By Dan Guttenplan, FNF Coaches Managing Editor
Richie Busby was promoted to the head coaching position at Fultondale High (Ala.) four seasons ago after 16 years as an assistant. He now has eight assistants on his staff. Seven are teachers at Fultondale and one is a volunteer.
Busby explained 10 ways an assistant coach can add value to his program.
LOYALTY: “No matter what you’re doing, whether it’s scheme or discipline, things need to stay within the program. You need guys that are going to be loyal to the head coach and the program,” he said.
KNOWING YOUR ROLE: “It’s that old saying, stay in your lane and do what you’re supposed to do and don’t worry about what everybody else is supposed to do,” Busby said. “That’s a big deal for the kids, but also coaches. Know your responsibility, do it well, and take care of your group of guys.”
PROFESSIONALISM: “I want them to carry themselves well and speak well of the program,” Busby said. “Carry yourself like you’re a head coach as well. I want my guys to want to move up, but I want them to learn to be a professional the way they dress and adapt.”
ADAPTABILITY: Busby said his defensive coordinator is a longtime veteran, but the Wildcats changed defenses before last season to adapt to personnel. “It’s not plug-and-play at a small school like this,” Busby said. “You’ve got to take what you’ve got and try to make a winner out of it. If you’re not willing to learn and adapt to what you’re doing, you’re not going to survive.”
RELATING TO KIDS: Busby has a good variety of ages throughout his staff. Some assistants are just out of college, while others have been in the game for a while. “You need guys who can pull you aside, who can relate to the kids so they can teach us older guys how to get on Twitter, I guess,” Busby said.
MOTIVATIONAL: Busby wants coaches who can get kids fired up to play a tough sport and show them why all the hard work will benefit them. “It’s tough, it’s hot, it’s nasty, all those type things,” Busby said. “I think you’ve got to be able to motivate the kids to want to go through that.”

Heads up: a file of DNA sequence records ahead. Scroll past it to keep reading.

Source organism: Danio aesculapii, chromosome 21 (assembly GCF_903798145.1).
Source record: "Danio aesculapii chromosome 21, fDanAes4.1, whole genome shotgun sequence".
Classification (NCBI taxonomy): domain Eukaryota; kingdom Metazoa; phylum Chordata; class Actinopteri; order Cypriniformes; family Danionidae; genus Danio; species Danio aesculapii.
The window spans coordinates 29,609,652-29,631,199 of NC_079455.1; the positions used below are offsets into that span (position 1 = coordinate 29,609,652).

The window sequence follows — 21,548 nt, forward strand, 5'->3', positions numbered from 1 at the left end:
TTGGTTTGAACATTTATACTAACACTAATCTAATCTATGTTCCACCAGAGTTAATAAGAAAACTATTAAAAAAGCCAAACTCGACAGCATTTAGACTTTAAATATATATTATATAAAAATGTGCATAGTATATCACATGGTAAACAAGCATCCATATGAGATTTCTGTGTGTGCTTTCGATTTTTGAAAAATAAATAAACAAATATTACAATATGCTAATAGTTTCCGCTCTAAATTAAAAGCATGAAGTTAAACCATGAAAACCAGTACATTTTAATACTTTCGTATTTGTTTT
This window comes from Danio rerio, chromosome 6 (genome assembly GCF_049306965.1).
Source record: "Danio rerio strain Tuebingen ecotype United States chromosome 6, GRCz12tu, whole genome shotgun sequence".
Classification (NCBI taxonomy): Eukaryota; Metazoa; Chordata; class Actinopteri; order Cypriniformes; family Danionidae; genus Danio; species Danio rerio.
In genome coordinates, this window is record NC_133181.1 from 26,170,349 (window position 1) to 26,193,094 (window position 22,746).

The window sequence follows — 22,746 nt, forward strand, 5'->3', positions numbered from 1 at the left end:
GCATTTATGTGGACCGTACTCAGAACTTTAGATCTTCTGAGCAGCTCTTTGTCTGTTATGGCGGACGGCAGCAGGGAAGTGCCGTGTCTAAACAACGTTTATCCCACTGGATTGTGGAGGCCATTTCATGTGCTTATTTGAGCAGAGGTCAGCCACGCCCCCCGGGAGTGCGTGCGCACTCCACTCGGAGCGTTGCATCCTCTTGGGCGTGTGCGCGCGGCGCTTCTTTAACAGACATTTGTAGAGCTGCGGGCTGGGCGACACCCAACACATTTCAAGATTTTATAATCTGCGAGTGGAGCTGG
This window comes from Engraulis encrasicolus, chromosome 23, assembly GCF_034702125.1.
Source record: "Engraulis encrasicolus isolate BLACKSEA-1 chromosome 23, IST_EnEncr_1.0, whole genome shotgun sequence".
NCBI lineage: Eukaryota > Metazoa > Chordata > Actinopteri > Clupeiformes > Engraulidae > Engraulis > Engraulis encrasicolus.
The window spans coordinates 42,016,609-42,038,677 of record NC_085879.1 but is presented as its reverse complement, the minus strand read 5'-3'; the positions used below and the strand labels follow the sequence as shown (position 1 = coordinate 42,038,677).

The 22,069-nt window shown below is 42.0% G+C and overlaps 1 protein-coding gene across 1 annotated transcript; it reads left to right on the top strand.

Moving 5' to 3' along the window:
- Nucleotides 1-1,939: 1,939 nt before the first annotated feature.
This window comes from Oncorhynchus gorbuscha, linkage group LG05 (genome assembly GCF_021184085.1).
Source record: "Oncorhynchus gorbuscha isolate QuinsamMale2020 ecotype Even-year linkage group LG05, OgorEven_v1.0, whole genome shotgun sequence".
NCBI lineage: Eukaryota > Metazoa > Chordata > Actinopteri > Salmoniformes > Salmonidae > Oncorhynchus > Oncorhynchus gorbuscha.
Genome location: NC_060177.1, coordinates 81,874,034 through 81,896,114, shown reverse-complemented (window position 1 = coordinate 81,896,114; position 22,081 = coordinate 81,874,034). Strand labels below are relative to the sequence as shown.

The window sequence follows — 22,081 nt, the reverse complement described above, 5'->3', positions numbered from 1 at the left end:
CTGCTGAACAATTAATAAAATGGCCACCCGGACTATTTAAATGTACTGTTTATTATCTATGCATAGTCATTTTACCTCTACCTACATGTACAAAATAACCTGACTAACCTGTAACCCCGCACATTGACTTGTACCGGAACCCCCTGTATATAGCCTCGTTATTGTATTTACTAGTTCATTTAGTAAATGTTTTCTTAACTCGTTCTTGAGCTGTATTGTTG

POSITION KNOWLEDGE: Busby wants his linebackers coach to be an expert on the linebacker position. “When we go to the Alabama clinic, I want you to spend as much time as you can with Jeremy Pruitt or Kirby Smart – or whoever it is at the time – learning how they are doing things, and then be able to bring it back to our campus and relate it to a high school player,” Busby said.
INTEGRITY: “Any coach who has made a list of 10 things they would want a coach to have, character and integrity would be on there,” Busby said. “Quality guys who are going to help these kids be great young men on and off the field.”
GREAT TEACHER: Administrators look to hire coaches who also teach core subjects, and a great history teacher is usually a great coach, and vice versa. “It doesn’t matter what you know, if you can’t teach it to the kids who have to go out there and do it, it’s wasted knowledge,” Busby said. “You have to be able to teach the kids, and give it to them a way the kids understand it.”
A DESIRE TO BE A HEAD COACH: The assistants with the ultimate goal of becoming a head coach are going to work the hardest and learn what it takes to run a program. “If you’ve got guys who want to be a head coach, they’re going to do everything they can to get to that point,” Busby said. “I think it’s a reflection of your program when you’ve got guys that become a head coach.”
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